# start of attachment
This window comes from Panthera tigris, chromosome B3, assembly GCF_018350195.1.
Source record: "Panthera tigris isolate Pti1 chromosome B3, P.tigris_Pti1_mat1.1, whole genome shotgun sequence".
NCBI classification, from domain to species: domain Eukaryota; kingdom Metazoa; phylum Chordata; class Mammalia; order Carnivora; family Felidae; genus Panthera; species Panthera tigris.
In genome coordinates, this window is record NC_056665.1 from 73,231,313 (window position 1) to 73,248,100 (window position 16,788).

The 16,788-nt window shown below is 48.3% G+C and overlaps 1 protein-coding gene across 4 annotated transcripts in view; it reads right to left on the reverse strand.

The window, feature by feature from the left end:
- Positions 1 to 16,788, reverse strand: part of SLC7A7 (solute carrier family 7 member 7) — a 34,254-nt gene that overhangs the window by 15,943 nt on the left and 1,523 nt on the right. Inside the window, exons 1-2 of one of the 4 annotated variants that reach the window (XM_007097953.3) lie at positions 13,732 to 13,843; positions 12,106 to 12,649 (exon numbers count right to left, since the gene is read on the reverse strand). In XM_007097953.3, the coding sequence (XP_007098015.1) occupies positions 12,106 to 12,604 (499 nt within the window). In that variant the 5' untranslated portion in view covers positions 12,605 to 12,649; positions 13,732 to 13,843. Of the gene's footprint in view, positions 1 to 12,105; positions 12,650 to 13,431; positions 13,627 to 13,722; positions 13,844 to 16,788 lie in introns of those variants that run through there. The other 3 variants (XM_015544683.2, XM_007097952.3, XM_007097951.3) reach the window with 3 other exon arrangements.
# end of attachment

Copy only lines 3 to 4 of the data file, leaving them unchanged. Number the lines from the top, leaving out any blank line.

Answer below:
NCBI classification, from domain to species: domain Eukaryota; kingdom Metazoa; phylum Chordata; class Mammalia; order Carnivora; family Felidae; genus Panthera; species Panthera tigris.
In genome coordinates, this window is record NC_056665.1 from 73,231,313 (window position 1) to 73,248,100 (window position 16,788).